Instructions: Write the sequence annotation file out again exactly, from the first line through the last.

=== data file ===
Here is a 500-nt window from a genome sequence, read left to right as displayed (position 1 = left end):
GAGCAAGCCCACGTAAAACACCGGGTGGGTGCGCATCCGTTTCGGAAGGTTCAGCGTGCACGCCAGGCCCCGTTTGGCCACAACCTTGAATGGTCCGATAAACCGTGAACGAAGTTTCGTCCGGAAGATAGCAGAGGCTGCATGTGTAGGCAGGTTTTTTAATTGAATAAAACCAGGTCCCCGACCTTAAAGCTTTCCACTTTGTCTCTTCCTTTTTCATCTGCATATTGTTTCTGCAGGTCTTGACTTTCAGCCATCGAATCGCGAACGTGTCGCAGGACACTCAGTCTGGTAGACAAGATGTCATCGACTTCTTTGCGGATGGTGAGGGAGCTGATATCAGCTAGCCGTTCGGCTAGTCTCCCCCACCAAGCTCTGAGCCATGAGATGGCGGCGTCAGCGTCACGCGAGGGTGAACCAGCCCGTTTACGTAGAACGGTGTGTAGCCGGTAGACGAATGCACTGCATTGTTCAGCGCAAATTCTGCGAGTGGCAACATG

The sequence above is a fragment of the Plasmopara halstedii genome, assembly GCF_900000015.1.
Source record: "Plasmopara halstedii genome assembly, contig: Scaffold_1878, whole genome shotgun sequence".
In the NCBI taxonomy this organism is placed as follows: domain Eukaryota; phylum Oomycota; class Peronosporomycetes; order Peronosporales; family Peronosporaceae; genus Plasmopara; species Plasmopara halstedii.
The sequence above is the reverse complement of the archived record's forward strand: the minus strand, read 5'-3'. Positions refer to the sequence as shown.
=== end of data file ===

Here is a 500-nt window from a genome sequence, read left to right as displayed (position 1 = left end):
GAGCAAGCCCACGTAAAACACCGGGTGGGTGCGCATCCGTTTCGGAAGGTTCAGCGTGCACGCCAGGCCCCGTTTGGCCACAACCTTGAATGGTCCGATAAACCGTGAACGAAGTTTCGTCCGGAAGATAGCAGAGGCTGCATGTGTAGGCAGGTTTTTTAATTGAATAAAACCAGGTCCCCGACCTTAAAGCTTTCCACTTTGTCTCTTCCTTTTTCATCTGCATATTGTTTCTGCAGGTCTTGACTTTCAGCCATCGAATCGCGAACGTGTCGCAGGACACTCAGTCTGGTAGACAAGATGTCATCGACTTCTTTGCGGATGGTGAGGGAGCTGATATCAGCTAGCCGTTCGGCTAGTCTCCCCCACCAAGCTCTGAGCCATGAGATGGCGGCGTCAGCGTCACGCGAGGGTGAACCAGCCCGTTTACGTAGAACGGTGTGTAGCCGGTAGACGAATGCACTGCATTGTTCAGCGCAAATTCTGCGAGTGGCAACATG

The sequence above is a fragment of the Plasmopara halstedii genome, assembly GCF_900000015.1.
Source record: "Plasmopara halstedii genome assembly, contig: Scaffold_1878, whole genome shotgun sequence".
In the NCBI taxonomy this organism is placed as follows: domain Eukaryota; phylum Oomycota; class Peronosporomycetes; order Peronosporales; family Peronosporaceae; genus Plasmopara; species Plasmopara halstedii.
The sequence above is the reverse complement of the archived record's forward strand: the minus strand, read 5'-3'. Positions refer to the sequence as shown.